A common challenge for writers is making a boring topic interesting to read. For many blog owners, finding lucrative SEO niches means writing on technical topics that are not over saturated. Of course, these things are inherently dry, but they don’t need to be.
Even the most dull of topics can be transformed into captivating articles with a variety of the following techniques.
Use first person and make it practical
If we look at the great copy from Million Dollar Journey’s Kyle Prevost, it’s clear that there’s a common theme: the reader isn’t just learning about theory or being delivered the raw information, but they’re listening to Kyle’s interpretation of the topic too.
The example above is talking about working after retirement. Instead of giving the reader the bare bones and facts of the situation, Kyle writes about his own personal experiences when diving into the topic. In the opening to one section, Kyle writes, “I have to admit that I was shocked at the abundance of data that shows the strong link between working later in life, and general health – as well as increased life expectancy.”
This first-person account of the topic makes it much more engaging and personable. It builds up a personality and unique voice for the blog, and the readers begin to see topics through that lens, as opposed to a sanitized, objective version.
Speak directly to the reader
At the end of the day, readers are usually reading for their own benefit. If they’re reading about retiring early, it’s almost certainly because they themselves want this to be a reality for them. So, we need to speak directly to them about the topic.
As you begin to get into the finer details where it gets more technical or abstract, the reader can begin to feel disconnected from the topic – that’s when providing practical uses and examples are needed.
Bringing the topic regularly back to its implications, particularly the implications (be it benefits, uses, or threats) for the reader, keeps it useful and relatable to the reader.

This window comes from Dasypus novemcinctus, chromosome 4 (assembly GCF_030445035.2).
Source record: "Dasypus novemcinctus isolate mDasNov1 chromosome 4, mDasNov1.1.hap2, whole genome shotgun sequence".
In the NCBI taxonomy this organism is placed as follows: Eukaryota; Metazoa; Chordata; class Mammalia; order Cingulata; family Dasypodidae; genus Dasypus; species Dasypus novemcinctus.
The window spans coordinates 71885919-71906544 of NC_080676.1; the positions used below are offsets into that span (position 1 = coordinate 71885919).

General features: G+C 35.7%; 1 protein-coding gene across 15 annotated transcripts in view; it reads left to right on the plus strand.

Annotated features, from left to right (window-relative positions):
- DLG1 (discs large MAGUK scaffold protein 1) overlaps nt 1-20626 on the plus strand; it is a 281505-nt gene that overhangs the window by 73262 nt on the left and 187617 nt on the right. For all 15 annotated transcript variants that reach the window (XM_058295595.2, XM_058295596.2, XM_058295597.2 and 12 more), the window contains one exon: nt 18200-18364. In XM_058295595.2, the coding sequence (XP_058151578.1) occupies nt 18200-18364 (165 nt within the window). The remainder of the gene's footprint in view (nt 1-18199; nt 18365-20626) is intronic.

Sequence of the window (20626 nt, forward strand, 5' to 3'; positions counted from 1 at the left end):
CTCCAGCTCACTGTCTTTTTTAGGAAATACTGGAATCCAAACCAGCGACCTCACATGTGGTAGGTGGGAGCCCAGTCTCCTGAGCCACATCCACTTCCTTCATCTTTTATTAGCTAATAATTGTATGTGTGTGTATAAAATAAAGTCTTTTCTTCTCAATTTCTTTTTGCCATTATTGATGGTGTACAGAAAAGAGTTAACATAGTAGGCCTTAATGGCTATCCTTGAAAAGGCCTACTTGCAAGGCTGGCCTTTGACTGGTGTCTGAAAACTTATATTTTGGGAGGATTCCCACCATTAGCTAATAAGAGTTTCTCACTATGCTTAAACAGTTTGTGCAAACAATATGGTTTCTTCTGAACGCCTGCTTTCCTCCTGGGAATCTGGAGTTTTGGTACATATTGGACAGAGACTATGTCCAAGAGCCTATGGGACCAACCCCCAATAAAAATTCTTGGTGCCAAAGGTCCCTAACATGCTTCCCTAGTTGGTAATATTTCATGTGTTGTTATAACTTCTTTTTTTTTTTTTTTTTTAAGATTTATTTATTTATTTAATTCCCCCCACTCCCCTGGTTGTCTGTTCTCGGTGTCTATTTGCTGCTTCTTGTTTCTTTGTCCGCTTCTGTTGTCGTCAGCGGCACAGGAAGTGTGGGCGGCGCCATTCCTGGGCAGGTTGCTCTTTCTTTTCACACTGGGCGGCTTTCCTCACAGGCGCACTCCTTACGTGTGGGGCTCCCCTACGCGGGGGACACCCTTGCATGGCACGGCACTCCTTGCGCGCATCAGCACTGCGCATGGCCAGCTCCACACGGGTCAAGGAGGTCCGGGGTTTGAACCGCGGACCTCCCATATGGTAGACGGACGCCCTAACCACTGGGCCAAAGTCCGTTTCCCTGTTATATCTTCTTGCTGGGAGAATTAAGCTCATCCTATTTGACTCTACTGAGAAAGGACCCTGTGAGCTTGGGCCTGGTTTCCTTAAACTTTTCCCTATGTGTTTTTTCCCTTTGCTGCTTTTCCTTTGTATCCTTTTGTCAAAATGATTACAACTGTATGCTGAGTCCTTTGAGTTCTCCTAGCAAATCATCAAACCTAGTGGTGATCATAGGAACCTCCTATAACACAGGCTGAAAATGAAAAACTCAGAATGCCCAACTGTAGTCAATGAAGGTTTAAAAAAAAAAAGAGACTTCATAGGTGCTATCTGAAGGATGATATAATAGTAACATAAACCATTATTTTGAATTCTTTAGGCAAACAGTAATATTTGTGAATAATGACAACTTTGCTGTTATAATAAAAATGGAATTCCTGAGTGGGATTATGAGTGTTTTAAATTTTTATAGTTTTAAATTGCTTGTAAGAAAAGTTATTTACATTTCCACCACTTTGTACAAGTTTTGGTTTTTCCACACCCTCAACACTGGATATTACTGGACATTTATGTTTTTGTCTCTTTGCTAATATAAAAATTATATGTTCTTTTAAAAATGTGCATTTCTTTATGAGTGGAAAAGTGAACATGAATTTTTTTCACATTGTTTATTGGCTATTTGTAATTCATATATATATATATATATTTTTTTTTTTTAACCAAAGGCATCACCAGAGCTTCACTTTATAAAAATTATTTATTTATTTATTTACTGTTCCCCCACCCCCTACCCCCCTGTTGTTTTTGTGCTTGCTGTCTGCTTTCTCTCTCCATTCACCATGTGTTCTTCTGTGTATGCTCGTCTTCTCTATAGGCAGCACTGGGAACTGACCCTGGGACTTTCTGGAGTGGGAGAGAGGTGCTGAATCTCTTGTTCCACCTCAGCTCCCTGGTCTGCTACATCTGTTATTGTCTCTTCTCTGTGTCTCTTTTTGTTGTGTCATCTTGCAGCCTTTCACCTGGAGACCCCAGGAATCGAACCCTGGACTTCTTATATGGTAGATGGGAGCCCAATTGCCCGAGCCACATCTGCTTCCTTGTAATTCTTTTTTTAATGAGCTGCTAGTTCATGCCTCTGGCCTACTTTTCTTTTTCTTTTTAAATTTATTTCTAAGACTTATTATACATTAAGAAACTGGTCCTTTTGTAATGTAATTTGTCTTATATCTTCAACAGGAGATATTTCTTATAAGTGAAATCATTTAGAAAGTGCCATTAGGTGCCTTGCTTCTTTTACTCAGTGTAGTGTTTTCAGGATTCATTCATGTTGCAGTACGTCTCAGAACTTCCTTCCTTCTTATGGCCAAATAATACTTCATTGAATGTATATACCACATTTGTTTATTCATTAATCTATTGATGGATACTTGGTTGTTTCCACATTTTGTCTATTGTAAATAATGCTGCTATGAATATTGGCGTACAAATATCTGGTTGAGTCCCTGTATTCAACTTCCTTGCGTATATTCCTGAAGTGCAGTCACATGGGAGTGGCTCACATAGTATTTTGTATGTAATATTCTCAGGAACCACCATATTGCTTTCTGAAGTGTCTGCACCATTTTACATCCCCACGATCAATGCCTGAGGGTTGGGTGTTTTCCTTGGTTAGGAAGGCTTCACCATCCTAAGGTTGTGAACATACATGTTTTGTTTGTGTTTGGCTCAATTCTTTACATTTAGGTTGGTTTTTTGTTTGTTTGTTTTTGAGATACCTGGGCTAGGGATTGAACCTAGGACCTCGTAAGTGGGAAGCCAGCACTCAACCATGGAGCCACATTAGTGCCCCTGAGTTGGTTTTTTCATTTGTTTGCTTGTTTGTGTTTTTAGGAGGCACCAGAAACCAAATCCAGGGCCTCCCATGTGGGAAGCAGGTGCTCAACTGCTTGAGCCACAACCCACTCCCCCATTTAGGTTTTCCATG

A good example of speaking to the reader is in Morrinson Wealth, a British wealth management blog. Towards the end of this post, just as the information-dense rundown on the Spring budget is getting a bit intense, the author speaks directly to the reader by saying “If you are hoping for a fruitful budget announcement, filled with new tax reliefs and initiatives, you may want to temper your expectations.”
Without bringing the reader back to moments like this, it’s easy for them to leave feeling like they could have just read the mainstream news version of events.
Use stories and examples – and be specific
Examples are vital when engaging a reader. As I have done so far in this article, giving examples to the reader can make the information much more digestible. By providing context and a more tangible explanation, it’s just a lot more engaging.
This is going to sound off-topic for a moment, but I promise it isn’t. A series of studies by social scientist Slovic shows that our compassion fades as the overall numbers of a large-scale tragedy increases. A single picture of a poor child raised more money in donations than a picture of two poor children. And, this trend only continues indefinitely, particularly when hearing high death tolls in the news.
The implication of this on your writing is simple: it’s better to deeply explore one person’s story as an example than to spread this copy around many examples. Case studies are powerful, with greater potential to connect to the reader.
If the reader is an entrepreneur, hearing the story of another entrepreneur, and finding commonalities along with empathizing with them, is harder hitting than hearing a rundown of 5 brief examples.
Use visuals: infographics, charts, data visualization
Sometimes, you just have to share some data and statistics, and you shouldn’t shy away from this. For many people, these are captivating too, but it’s a little more tricky to get right.
If I told you that Lil Nas X – a music artist that went from Twitter-famous to radio-famous in a short space of time – increased his music stream numbers from 909,891 in January to 255,717,113 in April, you would be impressed.
But if it’s shown as an infographic with a clever illustration referencing his rap song (which is about riding a horse down to “old town road”), suddenly his growth as an artist appears more mind-blowing. We’re visual creatures.
Transforming a seemingly mundane or technical topic into a compelling blog post is more than possible. It takes a little more effort and creativity, where even small things can help, like using playful alliteration or making jokes. But, the core focus should be on making sure the content is practical, relatable to the audience, uses some good stories and examples, and is littered with some visual elements.